Every once in a while I like to lend out my blog to announce the work of other writers. Today I have a guest post by Liz Faraim discussing her new book…
Liz has a full plate between balancing a day job, parenting, writing, and finding some semblance of a social life. In past lives she has been a soldier, a bartender, a shoe salesperson, an assistant museum curator, and even a driving instructor. She focuses her writing on strong, queer, female leads who don’t back down.
Liz transplanted to California from New York over thirty years ago, and now lives in the East Bay. She enjoys exploring nature with her wife and son.
Author Website: https://www.lizfaraim.com
Author Facebook (Personal): https://www.facebook.com/elizabeth.loud.16/
Author Facebook (Author Page): https://www.facebook.com/liz.faraim.9/
Author Twitter: @FaraimLiz
Author Goodreads: https://www.goodreads.com/author/show/20769735.Liz_Faraim
Author QueeRomance Ink: https://www.queeromanceink.com/mbm-book-author/liz-faraim/
People sometimes ask me where I get my inspiration for the stories I write. As a true “pantser,” meaning I do not plot my stories out in advance, it isn’t so much what inspires the entire story as much as what inspires individual scenes.
Here is a short scene from Stitches and Sepsis, which is book two of the Vivian Chastain series. I am dropping you in mid-flashback. Vivian is on overnight Headquarters Duty while at Army Basic Training and her battle buddy, Lanahan, is acting strangely. Read on after the excerpt to see what inspired me to write it.
“Martinez, J.,” I said, letting her know whose file I had opened. Lanahan nodded and slid the tip of her pencil along the form, searching for the name.
“G-got it,” she said, slurring a bit. We were exhausted, so I didn’t think anything of it. But, instead of checking off the first box on her form, she threw her pencil on the floor. I frowned. She picked the pencil up and nodded at me, showing she was ready. I flipped through the file, calling out the documents I saw.
Halfway through, Lanahan threw her pencil on the floor again. I stopped, impatience bubbling up in my chest. This was not the time or place to fuck around. Lanahan didn’t say anything but picked up her pencil again and looked at me, indicating that I should continue. I drew in a tense breath and continued. Lanahan threw her pencil down again, and I clenched my jaw. I looked up from the file, ready to cuss her out, but my breath caught in my throat.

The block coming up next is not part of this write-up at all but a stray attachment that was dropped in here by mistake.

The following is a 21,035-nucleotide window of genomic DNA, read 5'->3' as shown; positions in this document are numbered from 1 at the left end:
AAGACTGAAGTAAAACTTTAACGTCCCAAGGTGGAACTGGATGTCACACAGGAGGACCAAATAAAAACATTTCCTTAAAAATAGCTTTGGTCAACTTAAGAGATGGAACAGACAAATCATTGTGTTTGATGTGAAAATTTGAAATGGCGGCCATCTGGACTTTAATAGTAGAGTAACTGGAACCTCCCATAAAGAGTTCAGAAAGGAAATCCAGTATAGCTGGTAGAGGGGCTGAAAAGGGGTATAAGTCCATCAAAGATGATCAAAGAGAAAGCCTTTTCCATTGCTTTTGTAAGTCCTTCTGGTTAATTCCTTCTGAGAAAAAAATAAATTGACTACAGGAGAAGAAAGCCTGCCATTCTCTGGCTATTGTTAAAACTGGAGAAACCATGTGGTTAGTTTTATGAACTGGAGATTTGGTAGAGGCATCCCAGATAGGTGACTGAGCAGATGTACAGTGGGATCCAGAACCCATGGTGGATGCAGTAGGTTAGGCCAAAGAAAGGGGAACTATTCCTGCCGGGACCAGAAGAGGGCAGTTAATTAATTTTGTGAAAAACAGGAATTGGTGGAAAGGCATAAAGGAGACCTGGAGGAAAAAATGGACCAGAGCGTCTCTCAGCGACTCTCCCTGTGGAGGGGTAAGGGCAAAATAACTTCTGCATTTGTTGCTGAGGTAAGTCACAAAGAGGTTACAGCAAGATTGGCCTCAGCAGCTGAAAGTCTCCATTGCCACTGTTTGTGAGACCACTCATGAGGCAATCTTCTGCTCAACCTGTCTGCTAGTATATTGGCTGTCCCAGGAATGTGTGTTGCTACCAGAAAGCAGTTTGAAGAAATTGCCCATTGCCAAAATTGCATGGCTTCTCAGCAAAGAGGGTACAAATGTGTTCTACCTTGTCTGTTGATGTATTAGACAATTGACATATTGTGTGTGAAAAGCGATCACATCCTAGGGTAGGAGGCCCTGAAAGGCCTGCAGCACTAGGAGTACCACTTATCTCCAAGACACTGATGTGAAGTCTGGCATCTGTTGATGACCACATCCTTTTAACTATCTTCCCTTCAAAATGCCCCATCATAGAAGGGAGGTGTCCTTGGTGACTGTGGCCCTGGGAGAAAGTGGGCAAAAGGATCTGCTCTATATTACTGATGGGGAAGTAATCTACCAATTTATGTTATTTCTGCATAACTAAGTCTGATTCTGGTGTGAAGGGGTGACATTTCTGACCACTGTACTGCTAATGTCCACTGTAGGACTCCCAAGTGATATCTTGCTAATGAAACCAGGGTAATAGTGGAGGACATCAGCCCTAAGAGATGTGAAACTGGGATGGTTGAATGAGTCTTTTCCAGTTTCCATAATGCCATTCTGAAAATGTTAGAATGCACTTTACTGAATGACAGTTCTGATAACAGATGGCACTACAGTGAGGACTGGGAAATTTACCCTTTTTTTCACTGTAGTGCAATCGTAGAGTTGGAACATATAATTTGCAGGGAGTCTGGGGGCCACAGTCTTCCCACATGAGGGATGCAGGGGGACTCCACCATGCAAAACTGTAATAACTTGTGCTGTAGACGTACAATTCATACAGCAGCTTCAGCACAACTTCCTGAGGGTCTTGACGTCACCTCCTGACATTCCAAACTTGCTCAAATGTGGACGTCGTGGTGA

Lanahan was rigid in her chair, her back and legs straight as a board. Her arms flew up in front of her and froze, as if she were reaching out to give someone a hug. Then her body went limp and she slumped in the chair. I put the folder down, watching her closely.
No reply. I touched her shoulder hesitantly, and her entire body began convulsing, shuddering, pulsing. Her chair was next to the wall, and she struck her head on the wall a couple of times. I stood up, cradling her body loosely, and took her out of the chair. Her body bucked wildly against my gentle hold as I placed her on the floor. Squatting next to her, I grabbed her field jacket and placed it under her head.
“Drill Sergeant,” I shouted, a level of urgency in my voice that allowed for the breach in protocol. His boots scraped on the floor as he jogged around the corner and came to a halt next to me. I didn’t need to say anything further. He immediately picked up the phone and called for an ambulance.
Drill Sergeant and I stayed put by Lanahan’s side, observing in silence, knowing there was nothing to be done except make sure she didn’t bang her head too hard or aspirate as her body continued to convulse and shudder. Her eyes stared up blankly at the ceiling, eyelids fluttering intermittently.
The convulsions mercifully came to a halt. We were close to Montcrief Army Hospital, so the ambulance arrived quickly. The medics came in, loaded her up onto a gurney, and rolled her out to the ambulance without even taking her vitals.
“Chastain. Go with her. She needs a battle buddy.”
“Yes, Drill Sergeant.”
I jogged out behind the medics, shrugging on my field jacket and squaring a watch cap on my head. The cold didn’t hit me this time, as my adrenaline was running high. The medic told me to sit in the jump seat next to Lanahan’s gurney, and I obeyed. She lay under a blanket, her body limp and still. One medic sat in the back with us while the other drove the few blocks, lights and sirens on, piercing the silence of the frigid night.
“Does she have a history of seizures?” the medic asked me. I shrugged my shoulders, not willing to be the one who revealed Lanahan’s lie. I checked the medic’s rank on his collar.
“I’ve only known her since my boots hit the ground here eight weeks ago, Specialist. I haven’t seen her have a seizure until tonight.” It wasn’t technically a lie.
This scene was inspired by my own experience at Basic Training over two decades ago. While many years have passed, the memory of witnessing my “battle buddy” have a grand mal seizure will stay with me for a lifetime. I have spent a lot of time over the years unpacking the complicated feelings that linger. On that night I was overflowing with concern and empathy for her as her body was hijacked, while also struggling with my own control issues because I was powerless to make it stop. But one thing I did learn was that despite not having the power to make it stop, I did have the ability to provide her comfort. Not to make this all about me, but it was a lesson well learned and seemed worthy to be included in Vivian’s story.
To buy Stitches and Sepsis…Universal Buy Link
Liz is giving away a $20 Amazon gift card with this tour: